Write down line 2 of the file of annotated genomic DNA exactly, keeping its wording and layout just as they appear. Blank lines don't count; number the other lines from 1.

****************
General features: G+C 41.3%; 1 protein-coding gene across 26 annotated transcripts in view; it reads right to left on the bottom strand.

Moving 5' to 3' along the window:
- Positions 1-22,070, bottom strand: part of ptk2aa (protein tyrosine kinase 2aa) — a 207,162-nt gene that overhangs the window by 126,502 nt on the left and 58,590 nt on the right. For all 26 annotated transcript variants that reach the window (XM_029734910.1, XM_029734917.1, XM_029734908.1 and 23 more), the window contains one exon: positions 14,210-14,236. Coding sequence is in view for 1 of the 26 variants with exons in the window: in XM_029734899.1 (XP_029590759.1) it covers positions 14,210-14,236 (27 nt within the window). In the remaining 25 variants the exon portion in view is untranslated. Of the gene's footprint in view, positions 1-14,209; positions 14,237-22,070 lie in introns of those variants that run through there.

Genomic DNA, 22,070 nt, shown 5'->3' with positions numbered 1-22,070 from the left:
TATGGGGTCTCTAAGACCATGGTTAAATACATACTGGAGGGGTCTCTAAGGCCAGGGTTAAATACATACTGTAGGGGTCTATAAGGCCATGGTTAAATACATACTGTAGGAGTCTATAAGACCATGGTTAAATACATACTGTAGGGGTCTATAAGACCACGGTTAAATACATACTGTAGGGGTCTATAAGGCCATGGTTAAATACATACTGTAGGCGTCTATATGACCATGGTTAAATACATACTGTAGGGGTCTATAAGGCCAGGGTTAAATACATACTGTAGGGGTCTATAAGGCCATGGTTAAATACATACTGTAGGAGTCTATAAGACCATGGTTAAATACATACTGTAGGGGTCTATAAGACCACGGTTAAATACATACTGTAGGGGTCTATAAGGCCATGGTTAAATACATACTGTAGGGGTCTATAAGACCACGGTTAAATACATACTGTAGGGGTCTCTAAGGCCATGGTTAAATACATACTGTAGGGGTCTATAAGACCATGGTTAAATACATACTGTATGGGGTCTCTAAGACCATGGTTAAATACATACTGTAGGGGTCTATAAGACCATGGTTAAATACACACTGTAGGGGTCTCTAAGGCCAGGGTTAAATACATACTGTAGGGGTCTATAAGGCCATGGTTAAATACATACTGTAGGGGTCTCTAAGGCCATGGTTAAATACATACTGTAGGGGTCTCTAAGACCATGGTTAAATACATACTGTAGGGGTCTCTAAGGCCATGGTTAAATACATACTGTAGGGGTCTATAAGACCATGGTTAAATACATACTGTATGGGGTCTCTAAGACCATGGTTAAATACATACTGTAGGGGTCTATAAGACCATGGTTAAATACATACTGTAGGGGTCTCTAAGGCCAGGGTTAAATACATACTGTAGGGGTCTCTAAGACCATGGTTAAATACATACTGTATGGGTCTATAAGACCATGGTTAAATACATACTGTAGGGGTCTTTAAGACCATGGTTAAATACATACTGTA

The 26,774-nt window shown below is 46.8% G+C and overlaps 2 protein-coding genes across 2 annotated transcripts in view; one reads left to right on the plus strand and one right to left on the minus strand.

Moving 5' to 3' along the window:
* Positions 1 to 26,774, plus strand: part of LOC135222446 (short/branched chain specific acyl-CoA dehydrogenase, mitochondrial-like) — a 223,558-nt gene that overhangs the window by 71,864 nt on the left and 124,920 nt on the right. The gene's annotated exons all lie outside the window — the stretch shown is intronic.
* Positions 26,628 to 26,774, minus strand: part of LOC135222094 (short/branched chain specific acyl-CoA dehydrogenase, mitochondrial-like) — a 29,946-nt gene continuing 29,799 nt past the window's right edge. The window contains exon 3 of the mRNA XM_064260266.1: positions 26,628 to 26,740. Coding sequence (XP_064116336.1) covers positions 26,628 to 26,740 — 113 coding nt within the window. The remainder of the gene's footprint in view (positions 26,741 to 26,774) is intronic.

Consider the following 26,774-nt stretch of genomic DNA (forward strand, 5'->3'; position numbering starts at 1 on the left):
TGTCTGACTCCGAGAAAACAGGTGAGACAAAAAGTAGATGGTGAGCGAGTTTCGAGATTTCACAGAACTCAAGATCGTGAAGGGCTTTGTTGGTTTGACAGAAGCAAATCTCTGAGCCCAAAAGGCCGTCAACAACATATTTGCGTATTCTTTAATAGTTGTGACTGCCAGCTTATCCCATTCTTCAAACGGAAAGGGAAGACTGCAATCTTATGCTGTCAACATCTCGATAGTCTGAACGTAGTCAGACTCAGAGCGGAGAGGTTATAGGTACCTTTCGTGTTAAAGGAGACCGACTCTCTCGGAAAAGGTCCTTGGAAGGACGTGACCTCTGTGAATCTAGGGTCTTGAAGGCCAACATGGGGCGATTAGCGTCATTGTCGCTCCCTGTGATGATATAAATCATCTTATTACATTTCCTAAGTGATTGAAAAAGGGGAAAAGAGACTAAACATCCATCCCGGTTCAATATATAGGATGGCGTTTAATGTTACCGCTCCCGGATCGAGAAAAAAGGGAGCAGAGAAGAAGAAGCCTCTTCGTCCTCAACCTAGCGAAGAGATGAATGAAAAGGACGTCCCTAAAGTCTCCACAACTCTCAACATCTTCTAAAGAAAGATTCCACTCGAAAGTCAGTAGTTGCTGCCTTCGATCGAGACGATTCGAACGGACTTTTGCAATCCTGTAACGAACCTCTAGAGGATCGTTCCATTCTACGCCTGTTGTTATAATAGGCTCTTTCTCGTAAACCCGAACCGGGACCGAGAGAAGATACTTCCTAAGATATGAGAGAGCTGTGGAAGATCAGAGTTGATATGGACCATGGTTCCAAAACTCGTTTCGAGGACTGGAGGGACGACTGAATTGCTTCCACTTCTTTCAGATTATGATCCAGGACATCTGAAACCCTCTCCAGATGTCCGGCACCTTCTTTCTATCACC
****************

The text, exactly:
Moving 5' to 3' along the window: